The U.S. and China on Tuesday will come to the table for their first official cybersecurity talks since the Asian power pulled out of a joint working group over a year ago.
The high-level discussions in Washington, D.C., which will include Homeland Security Secretary Jeh Johnson and China’s Public Security Minister Guo Shengkun, aren’t expected to produce any major outcomes. But the mere fact that the meeting is taking place is seen as a positive step in rebuilding the fractured cyber relations between the two digital adversaries.
The focus of the meetings will be the recent U.S.-China agreement to end commercial espionage. The deal was struck during Chinese President Xi Jinping’s state visit in September. In the agreement, both countries pledged to neither engage in, nor knowingly support, the digital theft of business secrets.
But before either side can assess compliance, there are a number of questions that must be hammered out. What exactly is commercial espionage? What does “knowingly support” mean? What evidence is required to prove a country has broken the agreement? How will the two countries coordinate on cyber investigations?
Although DHS officials have been mostly mum on this week's agenda, these definitional and logistical challenges are likely to comprise the core of the meetings, which span Tuesday and Wednesday.
“My sense is that there's going to be a lot of focus on the mechanics and seeing how the process is going to work, of how the two sides are going to talk to each other,” Segal said.
It could be another few months before the two sides agree on more tangible metrics or guidelines to officially adhere to September’s deal, several experts agreed.
These conversations are occurring amid mounting pressure on the Obama administration to curtail China’s digital behavior more swiftly.
Analysts say the Asian power’s commercial espionage is costing the U.S. economy hundreds of billions of dollars each year. And industry groups insist it’s slowly eroding America’s competitive edge in the global market. Beijing is widely suspected of feeding pilfered intellectual property to Chinese businesses.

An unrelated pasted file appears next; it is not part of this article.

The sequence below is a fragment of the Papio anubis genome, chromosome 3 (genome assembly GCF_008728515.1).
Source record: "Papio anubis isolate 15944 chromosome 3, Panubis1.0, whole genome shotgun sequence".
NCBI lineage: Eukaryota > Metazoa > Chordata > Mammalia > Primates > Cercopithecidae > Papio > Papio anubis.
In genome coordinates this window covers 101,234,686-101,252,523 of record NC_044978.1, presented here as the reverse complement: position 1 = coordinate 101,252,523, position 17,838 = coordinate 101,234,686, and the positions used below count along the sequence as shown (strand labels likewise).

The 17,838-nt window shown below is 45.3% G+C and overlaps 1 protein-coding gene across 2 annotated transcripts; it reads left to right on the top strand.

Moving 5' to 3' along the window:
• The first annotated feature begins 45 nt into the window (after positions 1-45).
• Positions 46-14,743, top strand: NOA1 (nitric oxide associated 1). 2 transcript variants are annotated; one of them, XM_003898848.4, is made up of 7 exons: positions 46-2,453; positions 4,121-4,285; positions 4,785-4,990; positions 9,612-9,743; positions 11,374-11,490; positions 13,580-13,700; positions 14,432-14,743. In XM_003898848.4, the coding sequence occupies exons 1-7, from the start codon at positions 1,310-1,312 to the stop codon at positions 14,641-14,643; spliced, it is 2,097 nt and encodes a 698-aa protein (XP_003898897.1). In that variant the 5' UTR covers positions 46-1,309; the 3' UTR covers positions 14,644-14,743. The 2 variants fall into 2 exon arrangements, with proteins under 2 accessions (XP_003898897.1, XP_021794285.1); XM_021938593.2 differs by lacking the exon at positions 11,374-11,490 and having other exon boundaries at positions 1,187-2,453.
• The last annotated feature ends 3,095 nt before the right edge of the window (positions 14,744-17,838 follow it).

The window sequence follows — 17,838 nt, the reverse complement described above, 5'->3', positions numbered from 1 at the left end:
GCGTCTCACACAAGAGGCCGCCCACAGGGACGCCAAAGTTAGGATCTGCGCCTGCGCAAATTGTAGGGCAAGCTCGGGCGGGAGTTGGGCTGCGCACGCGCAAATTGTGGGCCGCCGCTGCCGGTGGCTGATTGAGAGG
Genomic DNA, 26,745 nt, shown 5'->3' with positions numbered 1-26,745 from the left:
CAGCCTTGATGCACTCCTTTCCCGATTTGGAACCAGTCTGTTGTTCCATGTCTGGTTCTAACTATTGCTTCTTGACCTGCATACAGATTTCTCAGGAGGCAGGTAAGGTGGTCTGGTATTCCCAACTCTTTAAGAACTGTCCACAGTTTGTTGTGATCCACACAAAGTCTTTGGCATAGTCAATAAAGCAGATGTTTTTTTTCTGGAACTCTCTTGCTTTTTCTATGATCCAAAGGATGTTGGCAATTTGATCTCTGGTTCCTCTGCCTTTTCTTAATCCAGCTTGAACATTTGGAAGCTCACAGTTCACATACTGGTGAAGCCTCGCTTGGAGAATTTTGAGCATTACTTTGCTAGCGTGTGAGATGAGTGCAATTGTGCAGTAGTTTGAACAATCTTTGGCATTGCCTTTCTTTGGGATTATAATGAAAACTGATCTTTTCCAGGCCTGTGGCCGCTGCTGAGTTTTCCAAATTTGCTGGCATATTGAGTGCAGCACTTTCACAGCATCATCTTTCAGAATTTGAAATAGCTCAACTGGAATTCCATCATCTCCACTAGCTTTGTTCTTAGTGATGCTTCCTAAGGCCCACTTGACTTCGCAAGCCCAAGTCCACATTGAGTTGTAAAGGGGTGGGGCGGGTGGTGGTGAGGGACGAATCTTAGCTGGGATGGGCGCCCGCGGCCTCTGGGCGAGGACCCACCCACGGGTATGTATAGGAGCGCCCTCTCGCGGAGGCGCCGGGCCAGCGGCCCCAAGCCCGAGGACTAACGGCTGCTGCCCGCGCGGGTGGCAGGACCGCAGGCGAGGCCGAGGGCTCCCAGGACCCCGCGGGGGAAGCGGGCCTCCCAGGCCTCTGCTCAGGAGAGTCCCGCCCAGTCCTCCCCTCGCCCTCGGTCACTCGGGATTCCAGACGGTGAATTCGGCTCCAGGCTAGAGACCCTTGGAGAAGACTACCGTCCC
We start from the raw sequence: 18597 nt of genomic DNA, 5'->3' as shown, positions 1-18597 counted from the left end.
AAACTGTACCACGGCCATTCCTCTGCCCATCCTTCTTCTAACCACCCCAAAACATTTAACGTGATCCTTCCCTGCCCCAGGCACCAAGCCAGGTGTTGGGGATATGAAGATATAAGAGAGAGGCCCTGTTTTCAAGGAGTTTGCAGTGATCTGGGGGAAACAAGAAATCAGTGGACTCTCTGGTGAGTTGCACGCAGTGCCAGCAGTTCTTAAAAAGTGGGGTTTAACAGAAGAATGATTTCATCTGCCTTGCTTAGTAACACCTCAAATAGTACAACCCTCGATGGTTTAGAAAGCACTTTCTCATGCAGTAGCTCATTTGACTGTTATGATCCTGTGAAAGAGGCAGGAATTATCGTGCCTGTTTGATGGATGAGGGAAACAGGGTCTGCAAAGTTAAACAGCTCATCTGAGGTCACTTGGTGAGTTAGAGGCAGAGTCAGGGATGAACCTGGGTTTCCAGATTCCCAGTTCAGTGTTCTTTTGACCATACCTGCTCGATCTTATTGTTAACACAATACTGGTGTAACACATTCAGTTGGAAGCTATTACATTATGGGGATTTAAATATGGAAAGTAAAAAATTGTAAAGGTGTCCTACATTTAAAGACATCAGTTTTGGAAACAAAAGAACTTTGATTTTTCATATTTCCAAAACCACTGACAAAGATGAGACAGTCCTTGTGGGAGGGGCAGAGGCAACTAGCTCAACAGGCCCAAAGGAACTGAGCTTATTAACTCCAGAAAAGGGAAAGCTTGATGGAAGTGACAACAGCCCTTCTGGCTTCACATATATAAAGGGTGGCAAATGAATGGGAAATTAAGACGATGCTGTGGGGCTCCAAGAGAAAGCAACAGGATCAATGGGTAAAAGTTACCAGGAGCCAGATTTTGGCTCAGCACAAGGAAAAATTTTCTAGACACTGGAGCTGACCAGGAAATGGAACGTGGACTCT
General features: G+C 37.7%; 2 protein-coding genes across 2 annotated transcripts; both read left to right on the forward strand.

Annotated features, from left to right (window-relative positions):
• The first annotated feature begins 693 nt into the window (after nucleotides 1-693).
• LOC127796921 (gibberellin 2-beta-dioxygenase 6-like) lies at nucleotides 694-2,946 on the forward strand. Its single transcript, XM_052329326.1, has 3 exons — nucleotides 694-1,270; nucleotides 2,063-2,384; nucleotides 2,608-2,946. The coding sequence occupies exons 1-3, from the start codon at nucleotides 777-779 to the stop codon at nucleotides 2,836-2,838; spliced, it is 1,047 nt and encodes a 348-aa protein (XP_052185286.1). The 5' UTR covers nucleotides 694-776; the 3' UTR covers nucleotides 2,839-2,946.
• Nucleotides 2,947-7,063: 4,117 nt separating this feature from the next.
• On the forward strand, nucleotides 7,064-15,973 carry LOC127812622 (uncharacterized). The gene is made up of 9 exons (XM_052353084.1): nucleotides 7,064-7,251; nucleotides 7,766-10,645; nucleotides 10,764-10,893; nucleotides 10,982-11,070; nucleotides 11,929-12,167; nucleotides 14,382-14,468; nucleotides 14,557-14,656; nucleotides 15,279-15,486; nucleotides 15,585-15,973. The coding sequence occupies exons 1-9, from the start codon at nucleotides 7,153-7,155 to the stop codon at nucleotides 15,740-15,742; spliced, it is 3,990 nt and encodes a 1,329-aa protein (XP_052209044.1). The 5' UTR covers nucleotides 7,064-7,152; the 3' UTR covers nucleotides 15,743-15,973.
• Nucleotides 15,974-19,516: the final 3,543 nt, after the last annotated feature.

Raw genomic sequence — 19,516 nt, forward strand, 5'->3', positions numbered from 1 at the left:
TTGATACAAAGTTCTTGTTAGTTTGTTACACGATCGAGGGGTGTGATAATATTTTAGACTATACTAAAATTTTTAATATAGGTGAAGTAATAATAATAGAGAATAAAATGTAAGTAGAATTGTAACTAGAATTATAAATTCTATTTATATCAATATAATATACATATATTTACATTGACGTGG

Republicans on Capitol Hill and on the campaign trail have also used the rampant digital theft as a major talking point to claim Obama isn’t acting aggressively enough toward China.
Just weeks after the September deal was unveiled, reports emerged that China hadn’t stopped stealing digital secrets. More recently, head of U.S. counterintelligence operations Bill Evanina said in a briefing that there was “no indication” in the private sector “that anything has changed” regarding China’s corporate espionage.
These incidents have only fueled skepticism about the agreement and will likely color the tone of this week’s dialogue, several policy experts said.
Doubters have also noted the deal would do nothing to address Beijing's digital snooping on U.S. government agencies. Chinese hackers are suspected in the intrusions at the Office of Personnel Management (OPM), which exposed over 20 million federal workers' sensitive data and roiled the government.
Administration officials on Monday cautioned that both forcing and assessing a change in behavior is a long-term project.
Several unnamed officials also told The Washington Post that the Chinese military had reduced its commercial espionage efforts in the wake of the Justice Department’s 2014 indictment of five People’s Liberation Army (PLA) officers.
“A lot of these things just take time, more time than I think people realize,” a U.S. official told The Post.
The DOJ charges spurred China to pull out of joint cybersecurity working group with the U.S.
When the two sides officially resume negotiations on Tuesday, it will be roughly 18 months since the working group fell apart.
Segal said the Obama administration probably has a few months remaining to settle on a tangible metric that shows whether China is abiding by its September promise.
“Outside of six months" since the agreement, he said, "they’re going to have a hard time convincing people that China is complying."